What are the Main Types of Cataracts?
Cataracts are the leading cause of visual impairment in people over the age of 40. This primarily age-related condition can cause progressive vision loss leading to eventual blindness. Fortunately, patients with the condition can have their sight restored with cataract surgery – a very safe and successful procedure.
Most people have heard of cataracts. However, only a small number are aware that there are different varieties. Here’s what you need to know about the main types of cataracts.
Nuclear Sclerotic Cataracts
Nuclear sclerotic cataracts are the most common variety of cataracts. They are known as nuclear because they begin life in the nucleus, which is the center of the lens. As a nuclear sclerotic cataract progresses, it can spread from the nucleus to other areas of the eye.
Conventional cataracts are caused by the natural hardening of the lens of the eye, which happens with advancing age. People with this type of cataracts usually have better near than intermediate or long-distance vision. Age is the biggest factor in their development, but smoking will increase the likelihood of you developing this type of cataract.
Most nuclear sclerotic cataracts develop slowly, with symptoms including:
- Difficulty seeing street signs, cars, the roads, and pedestrians when driving
- Objects appear blurred
- Colors appear faded
- Struggling with glare and bright light
- Halos around light sources
- Needing to change your prescription regularly
This type of cataract is usually detected at routine eye exams.
Posterior Subcapsular Cataracts
Posterior subcapsular cataracts get their name from the fact that they form on the back surface (posterior) of the lens, and beneath the lens capsule. The lens capsule is a small membrane that covers the lens, protecting it and holding it in place. Anyone can develop this type of cataract, but if you have diabetes, severe myopia, use steroids, or are regularly exposed to radiation, you are at greater risk.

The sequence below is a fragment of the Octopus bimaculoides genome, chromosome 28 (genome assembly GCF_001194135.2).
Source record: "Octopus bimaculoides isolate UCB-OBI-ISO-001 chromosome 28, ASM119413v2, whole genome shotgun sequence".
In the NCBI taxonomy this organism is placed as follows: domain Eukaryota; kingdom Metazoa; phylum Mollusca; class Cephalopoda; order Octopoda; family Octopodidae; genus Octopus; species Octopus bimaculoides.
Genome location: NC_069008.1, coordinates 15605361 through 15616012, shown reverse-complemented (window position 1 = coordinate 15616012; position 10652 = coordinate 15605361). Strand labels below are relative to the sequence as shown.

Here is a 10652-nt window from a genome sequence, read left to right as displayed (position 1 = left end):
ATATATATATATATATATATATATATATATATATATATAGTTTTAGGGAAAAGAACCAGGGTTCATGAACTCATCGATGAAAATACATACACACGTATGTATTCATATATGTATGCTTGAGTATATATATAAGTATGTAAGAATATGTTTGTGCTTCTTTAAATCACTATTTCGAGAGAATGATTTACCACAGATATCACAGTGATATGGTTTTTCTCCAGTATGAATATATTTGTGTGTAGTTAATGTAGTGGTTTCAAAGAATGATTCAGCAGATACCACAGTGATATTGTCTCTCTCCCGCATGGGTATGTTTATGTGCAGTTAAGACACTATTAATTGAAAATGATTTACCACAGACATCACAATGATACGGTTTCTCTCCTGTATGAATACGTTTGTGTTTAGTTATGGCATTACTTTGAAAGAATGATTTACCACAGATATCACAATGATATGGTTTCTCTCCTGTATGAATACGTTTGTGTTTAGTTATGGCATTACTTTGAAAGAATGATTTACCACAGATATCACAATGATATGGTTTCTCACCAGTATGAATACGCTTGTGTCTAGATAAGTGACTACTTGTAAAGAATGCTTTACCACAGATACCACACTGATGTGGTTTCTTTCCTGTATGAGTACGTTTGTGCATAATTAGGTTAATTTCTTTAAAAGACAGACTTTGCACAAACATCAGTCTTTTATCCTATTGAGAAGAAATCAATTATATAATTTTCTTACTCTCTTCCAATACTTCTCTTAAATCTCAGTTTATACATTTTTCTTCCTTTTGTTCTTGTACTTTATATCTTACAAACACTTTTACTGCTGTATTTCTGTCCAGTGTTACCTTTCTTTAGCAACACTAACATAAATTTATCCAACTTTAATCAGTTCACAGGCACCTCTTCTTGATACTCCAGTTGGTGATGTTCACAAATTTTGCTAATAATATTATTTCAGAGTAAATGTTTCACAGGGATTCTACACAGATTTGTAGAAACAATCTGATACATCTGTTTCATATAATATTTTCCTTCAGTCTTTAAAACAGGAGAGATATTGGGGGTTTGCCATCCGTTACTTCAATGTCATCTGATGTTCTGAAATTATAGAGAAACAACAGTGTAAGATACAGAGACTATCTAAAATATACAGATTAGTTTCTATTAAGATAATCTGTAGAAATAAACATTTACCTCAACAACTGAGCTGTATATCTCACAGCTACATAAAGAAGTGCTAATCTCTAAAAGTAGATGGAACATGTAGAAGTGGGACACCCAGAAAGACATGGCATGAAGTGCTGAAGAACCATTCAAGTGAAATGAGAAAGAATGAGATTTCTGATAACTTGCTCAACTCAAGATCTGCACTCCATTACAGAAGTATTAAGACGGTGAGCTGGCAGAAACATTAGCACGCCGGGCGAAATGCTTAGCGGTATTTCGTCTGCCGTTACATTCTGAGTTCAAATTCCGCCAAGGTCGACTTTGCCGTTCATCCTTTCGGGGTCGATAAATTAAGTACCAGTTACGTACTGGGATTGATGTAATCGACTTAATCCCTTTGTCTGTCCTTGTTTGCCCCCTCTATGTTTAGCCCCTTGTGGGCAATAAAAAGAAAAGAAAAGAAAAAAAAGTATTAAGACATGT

While cataracts usually develop slowly, posterior subcapsular cataracts actually cause much faster deterioration of vision than other types, with the first symptoms becoming apparent in a matter of months. For this reason, knowing what the symptoms of cataracts are can be invaluable for obtaining a prompt diagnosis and getting started with treatment.
Some of the symptoms of posterior subcapsular cataracts include:
- Blurred vision
- Glare and halos when looking at bright lights
- Difficulty reading at night
- Problems with near vision
- Loss of contrast sensitivity
If you believe that you may be affected, we strongly recommend that you schedule an appointment with our eye doctor right away.
Cortical means the outer layer of something. Perhaps unsurprisingly, cortical cataracts are a type of cataract that develops on the edge of the lens and then extends inwards towards the center in a manner that is similar to a bike spoke. This progression scatters the light as it enters the eye, causing symptoms including:
- Blurred vision
- Blurry lines in your field of vision
- Glare from the sun
- Glare from artificial lighting
- Difficulty driving at night
Cortical cataracts can also develop fairly rapidly, so prompt diagnosis and treatment are recommended.
If you’d like to learn more about cataracts, or if you have any concerns about your vision, please speak to our dedicated eye care team at Progressive Ophthalmology. Call 718-565-2020 today!